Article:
Recently I learned something new while I was going through some of my mother’s files. Mom was the daughter and granddaughter of preachers. There were even more preachers farther back and in connected branches of her family tree. I found among her papers advertisements for revivals preached by her father and grandfather. But I also found a poem that seems to have been written to and about one of them. The poem is not dated. No location is given. I didn’t recognize the name of the poet and a search online was fruitless. The people in my family who might have answered my questions are dead. The poem tells one of my preaching ancestors that someone always is praying for him. Grace Crandall was heeding the call from Jesus, and from the apostle Paul also, to pray for preachers. Here is her poem, her promise of prayer support:
A Traveling Taylor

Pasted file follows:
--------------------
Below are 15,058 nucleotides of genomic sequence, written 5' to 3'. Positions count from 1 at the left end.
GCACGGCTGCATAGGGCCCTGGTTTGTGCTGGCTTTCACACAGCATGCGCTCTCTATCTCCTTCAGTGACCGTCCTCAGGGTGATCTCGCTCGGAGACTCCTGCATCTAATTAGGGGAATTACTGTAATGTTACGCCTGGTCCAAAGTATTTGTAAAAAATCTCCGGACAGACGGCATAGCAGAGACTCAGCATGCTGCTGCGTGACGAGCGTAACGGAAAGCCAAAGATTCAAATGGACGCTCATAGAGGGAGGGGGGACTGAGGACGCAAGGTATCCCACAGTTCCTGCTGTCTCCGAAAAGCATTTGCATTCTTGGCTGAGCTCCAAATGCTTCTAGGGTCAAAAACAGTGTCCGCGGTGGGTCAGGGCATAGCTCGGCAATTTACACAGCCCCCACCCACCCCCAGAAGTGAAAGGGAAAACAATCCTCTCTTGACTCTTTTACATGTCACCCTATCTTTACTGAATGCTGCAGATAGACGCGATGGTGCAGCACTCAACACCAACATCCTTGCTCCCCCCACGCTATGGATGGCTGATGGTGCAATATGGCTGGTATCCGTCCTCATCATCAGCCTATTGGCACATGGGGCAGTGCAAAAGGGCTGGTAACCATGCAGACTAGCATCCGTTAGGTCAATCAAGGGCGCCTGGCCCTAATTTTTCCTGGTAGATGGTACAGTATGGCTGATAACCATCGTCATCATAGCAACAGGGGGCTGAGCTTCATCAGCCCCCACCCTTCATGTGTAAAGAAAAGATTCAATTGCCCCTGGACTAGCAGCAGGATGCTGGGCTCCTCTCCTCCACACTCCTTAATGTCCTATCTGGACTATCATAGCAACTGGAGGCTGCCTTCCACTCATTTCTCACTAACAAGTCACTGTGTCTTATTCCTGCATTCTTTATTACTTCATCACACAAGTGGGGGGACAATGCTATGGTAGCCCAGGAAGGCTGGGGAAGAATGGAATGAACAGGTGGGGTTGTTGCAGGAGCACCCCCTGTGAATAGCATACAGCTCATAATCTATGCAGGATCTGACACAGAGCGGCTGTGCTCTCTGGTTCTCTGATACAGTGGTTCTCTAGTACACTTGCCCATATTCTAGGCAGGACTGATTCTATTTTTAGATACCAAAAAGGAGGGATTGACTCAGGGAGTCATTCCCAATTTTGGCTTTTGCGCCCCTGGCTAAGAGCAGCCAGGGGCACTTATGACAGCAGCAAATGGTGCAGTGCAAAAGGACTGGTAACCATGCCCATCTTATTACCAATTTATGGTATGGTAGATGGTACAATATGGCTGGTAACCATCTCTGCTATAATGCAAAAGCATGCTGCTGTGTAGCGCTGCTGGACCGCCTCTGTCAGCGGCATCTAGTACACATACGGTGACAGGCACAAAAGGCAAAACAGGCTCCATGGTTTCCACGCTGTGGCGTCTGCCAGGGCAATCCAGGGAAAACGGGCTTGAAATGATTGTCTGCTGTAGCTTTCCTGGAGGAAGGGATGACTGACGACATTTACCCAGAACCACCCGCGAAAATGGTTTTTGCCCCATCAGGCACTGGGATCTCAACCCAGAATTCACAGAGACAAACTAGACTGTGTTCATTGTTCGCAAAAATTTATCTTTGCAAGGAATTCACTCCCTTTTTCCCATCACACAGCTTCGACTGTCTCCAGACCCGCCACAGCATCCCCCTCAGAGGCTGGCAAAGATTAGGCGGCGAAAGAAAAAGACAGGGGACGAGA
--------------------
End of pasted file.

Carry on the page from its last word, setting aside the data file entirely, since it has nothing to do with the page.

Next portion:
In the short time we have known you,
Impressions you have made
Upon these lowly hearts of ours
That time will never fade.
You have preached us Gospel sermons
As we wanted you to do,
To the best of your ability,
Though listeners be few.
You cared not if we watched you,
Even closely as we did,
For when you ever made mistakes
You didn’t want them hid.
If all preachers were converted,
(We have often heard it told)
The sinners would not be confused,
But enter the right fold.
So, preacher, keep on preaching,
As God would have you do,
And remember in your journeys
Someone always prays for you.
Your travelings may take you
Into far and distant parts.
Yes, you may leave our country,
But you’ll never leave our hearts.
by a true friend —-Grace Crandall
The poet says that the impact of the preacher’s work will endure. She refers to his integrity. She urges him to “keep on preaching.” She reminds him that wherever he may go, some still cares and always is praying for him. The preachers that you know need that assurance, too. They need to know that people care, that people trust them, that people are praying for them with love. As I mentioned earlier, Paul also requested prayer for preachers, specifically that Christians would pray that he would not be discouraged, but would continue to speak courageously. He wrote,